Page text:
Most of us have heard it said, “When it’s your turn to go, it’s your turn to go” or “When your number comes up, there’s nothing you can do about it” or “We all have an appointed time to go.”
I think there is a lot of truth to these statements because I’ve seen otherwise perfectly healthy people not respond to the best life-saving practices. Health, well-being, and even youth can appear perfectly in tack one moment but the next it’s death from cardiac arrest or a ruptured aneurysm. On the other hand I’ve seen people with the worst of health bounce back from death’s door despite a grave list of morbidities.
Not only do I agree with these statements because of what I’ve seen in the hospital Emergency Department and Intensive Care Units, but because of what the Bible says about this. There are at least three prominent verses in the Scriptures that express that we do have an appointed time to die, and they are…
Hebrews 9:27 which states, “And as it is appointed unto men once to die, but after this the judgment.”
Job 14:5 states, “Seeing his days are determined, the number of his months are with thee, thou hast appointed his bounds that he cannot pass.”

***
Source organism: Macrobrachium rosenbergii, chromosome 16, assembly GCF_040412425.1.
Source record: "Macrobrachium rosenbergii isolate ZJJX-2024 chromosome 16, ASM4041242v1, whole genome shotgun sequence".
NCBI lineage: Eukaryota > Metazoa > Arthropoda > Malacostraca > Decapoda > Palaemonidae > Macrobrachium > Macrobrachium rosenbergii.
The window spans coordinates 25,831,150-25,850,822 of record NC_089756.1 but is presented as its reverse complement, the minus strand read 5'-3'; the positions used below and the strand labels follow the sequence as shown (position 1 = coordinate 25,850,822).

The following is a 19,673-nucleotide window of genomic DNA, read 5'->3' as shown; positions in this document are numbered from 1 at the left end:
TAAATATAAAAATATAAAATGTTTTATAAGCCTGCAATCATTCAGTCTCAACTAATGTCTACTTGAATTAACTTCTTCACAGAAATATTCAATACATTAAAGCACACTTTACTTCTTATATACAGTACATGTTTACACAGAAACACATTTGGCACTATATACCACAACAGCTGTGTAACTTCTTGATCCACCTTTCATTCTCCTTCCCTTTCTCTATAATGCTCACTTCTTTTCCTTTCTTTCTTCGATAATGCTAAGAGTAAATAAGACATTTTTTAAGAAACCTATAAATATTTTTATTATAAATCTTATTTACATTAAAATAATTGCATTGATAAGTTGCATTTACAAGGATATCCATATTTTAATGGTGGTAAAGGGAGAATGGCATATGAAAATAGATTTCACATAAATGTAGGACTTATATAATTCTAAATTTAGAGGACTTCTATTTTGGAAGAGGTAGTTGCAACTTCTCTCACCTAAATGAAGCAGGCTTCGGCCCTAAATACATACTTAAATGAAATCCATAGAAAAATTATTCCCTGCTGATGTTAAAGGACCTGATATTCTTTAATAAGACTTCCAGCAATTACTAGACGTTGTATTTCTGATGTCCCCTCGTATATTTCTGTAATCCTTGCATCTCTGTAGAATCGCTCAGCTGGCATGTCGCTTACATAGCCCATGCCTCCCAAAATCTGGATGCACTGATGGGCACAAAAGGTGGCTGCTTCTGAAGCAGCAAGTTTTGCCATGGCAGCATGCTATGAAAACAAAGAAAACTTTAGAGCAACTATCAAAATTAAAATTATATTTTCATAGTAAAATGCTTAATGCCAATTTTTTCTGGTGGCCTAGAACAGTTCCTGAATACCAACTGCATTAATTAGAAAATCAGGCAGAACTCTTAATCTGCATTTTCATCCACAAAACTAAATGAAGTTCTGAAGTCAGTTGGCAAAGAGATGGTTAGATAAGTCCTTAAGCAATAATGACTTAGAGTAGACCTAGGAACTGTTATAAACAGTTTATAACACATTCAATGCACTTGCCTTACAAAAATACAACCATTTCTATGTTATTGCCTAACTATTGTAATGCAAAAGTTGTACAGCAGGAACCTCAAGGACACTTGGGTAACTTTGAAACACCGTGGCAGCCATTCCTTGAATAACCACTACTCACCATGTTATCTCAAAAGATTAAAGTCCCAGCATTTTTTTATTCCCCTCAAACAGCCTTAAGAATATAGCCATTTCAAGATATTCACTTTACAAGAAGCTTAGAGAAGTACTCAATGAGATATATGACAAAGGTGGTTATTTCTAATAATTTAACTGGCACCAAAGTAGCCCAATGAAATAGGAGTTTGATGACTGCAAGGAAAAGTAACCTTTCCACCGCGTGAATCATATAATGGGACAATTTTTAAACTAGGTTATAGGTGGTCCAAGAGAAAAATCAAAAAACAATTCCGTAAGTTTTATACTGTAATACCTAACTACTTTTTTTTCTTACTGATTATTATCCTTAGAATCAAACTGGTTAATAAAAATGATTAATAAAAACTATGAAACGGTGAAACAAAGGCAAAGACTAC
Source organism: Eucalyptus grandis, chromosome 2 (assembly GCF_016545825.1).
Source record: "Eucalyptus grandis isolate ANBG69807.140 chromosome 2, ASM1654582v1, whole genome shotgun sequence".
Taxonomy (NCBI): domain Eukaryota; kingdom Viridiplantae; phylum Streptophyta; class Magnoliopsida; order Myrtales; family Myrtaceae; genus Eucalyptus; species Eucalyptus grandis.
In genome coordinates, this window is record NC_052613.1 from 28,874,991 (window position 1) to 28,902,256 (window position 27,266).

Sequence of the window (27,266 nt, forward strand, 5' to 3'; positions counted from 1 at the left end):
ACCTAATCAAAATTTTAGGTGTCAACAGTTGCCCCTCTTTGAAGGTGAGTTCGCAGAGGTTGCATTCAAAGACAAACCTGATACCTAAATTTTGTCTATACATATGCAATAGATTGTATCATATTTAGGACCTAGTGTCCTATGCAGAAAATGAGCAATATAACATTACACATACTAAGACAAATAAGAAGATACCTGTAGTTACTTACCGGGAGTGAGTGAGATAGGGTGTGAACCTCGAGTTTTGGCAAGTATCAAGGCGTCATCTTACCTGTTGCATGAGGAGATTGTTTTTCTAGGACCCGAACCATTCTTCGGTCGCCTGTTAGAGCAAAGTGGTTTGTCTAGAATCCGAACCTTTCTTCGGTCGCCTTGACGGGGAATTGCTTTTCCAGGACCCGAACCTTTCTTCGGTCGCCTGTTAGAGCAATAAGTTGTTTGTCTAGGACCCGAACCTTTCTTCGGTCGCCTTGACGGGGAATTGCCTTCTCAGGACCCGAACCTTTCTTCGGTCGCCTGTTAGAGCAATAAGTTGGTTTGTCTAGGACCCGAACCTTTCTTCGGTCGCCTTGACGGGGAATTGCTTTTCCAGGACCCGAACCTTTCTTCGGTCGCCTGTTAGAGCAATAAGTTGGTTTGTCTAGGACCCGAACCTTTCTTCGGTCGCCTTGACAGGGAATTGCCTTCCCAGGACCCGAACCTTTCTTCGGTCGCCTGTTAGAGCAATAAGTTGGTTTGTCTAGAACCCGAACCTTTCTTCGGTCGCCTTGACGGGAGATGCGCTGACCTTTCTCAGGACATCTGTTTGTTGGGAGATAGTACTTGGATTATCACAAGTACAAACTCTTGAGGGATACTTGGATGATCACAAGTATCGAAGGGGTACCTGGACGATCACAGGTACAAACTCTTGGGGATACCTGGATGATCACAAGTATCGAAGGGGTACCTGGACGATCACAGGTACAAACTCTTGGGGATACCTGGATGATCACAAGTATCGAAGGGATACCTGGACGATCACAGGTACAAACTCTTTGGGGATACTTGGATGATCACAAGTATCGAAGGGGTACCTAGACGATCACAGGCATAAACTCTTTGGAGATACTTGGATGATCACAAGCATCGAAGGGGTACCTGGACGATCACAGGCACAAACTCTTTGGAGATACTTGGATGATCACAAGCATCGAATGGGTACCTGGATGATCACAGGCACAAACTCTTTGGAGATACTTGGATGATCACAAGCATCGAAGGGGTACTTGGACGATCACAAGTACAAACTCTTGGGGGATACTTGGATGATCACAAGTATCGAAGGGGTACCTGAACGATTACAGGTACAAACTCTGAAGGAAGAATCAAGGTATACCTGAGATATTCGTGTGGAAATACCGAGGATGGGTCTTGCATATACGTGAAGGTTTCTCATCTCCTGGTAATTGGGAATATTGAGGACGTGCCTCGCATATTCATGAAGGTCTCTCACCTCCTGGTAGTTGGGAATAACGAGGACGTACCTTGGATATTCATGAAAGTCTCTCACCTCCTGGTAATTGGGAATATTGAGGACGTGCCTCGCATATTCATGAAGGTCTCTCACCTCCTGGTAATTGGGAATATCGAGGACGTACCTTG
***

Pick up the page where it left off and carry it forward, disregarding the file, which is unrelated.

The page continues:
Psalm 31:15 simply says, “My times are in thy hand.”
When you consider these three verses together, it does seem that the underlying principle is that we have an appointed time to die and nothing we do can change that.
This ought to bring about a bit of peace as we cope through the circumstances of a loved ones passing. Knowing that a loved one’s death is their appointed time helps us grieve appropriately and resist second guessing the circumstances with “What if” questions.
Regrets, rethinking, and “What if” questions won’t bring a loved one back, but if nurtured it can lead to unnecessary survivor’s anxiety and unhealthy grief.
A loved one’s appointed time to die, means that God is not unaware of their death and is not haphazardly playing games with people’s lives. We will hurt and grieve a loved one’s passing, but our face to face relationship with them would have ended at that moment regardless of what we wished would have happened.
Here’s an exercise that can help you cope with an unexpected death and perspective of appointed time: In your mind go back to the beginning of the relationship you’ve had with the deceased and ask yourself the following question. If God would have said to you that you can have a relationship with them but only for the certain years of their life, would you still want that?
For example, if your spouse of twenty years dies, and you imagine God asking you, You can have them for only twenty years, do you still want them? The answer is likely going to be “Yes! Of course!” That’s what our appointed time looks like.
I’m not saying that grief is going to be easier by recognizing we all have an appointed time to die, but it does bring perspective to the grieving process.